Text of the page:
As our dogs age, it is common for them to put on some weight. In most cases, the cause is simply over feeding, too many treats, or a lack of proper exercise. In some cases, however, unexpected weight gain, along with other symptoms, may be due to a low production of thyroid hormone, a condition known as hypothyroidism. Hypothyroidism, though rare in cats, is the most common hormone abnormality we diagnose in dogs.

Thyroid hormone is produced by the two-lobed thyroid gland located on the underside of a dog’s neck near the larynx. This hormone helps regulate vital body functions such as heart rate, breathing, the nervous system, body weight, muscle strength, temperature and cholesterol levels. Symptoms associated with hypothyroidism include weight gain, lethargy, mental dullness, exercise intolerance, and hair loss. The typical hypothyroid dog is 2 and 9 years old when the symptoms first develop and males and females are equally affected. Hypothyroidism is more common in certain breeds such as Golden Retrievers, Doberman Pinschers, Great Danes, Irish Setters, Miniature Schnauzers, Dachshunds and Boxers.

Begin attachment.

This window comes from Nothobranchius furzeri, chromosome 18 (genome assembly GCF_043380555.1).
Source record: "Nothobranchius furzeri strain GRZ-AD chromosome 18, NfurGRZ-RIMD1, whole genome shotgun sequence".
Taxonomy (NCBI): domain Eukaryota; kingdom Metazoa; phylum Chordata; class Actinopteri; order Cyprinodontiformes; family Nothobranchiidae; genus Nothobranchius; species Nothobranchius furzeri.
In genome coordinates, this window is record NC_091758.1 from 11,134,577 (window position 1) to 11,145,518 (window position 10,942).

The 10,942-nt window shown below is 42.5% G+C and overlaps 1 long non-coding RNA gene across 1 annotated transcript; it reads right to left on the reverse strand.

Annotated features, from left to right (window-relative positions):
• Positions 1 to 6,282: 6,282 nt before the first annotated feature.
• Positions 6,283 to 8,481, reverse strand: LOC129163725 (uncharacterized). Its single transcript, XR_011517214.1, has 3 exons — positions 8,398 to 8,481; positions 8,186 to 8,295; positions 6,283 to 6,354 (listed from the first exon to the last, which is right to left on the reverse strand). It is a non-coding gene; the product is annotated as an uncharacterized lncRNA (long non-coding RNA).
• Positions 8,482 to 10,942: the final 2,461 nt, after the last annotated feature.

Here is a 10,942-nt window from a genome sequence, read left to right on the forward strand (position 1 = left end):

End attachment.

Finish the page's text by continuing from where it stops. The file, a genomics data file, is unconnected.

If your middle age or older dog is showing any of the typical signs of hypothyroidism, we can run tests here at Beaverton Pet Clinic to measure thyroid and cholesterol levels. In some cases, confirming tests sent to our reference lab may be necessary to ensure a proper diagnosis. Treating hypothyroidism is simply a matter of giving a synthetic thyroid hormone tablet (L-Thyroxine) twice daily and doing periodic follow up blood work.

– Dr. Chris Wilson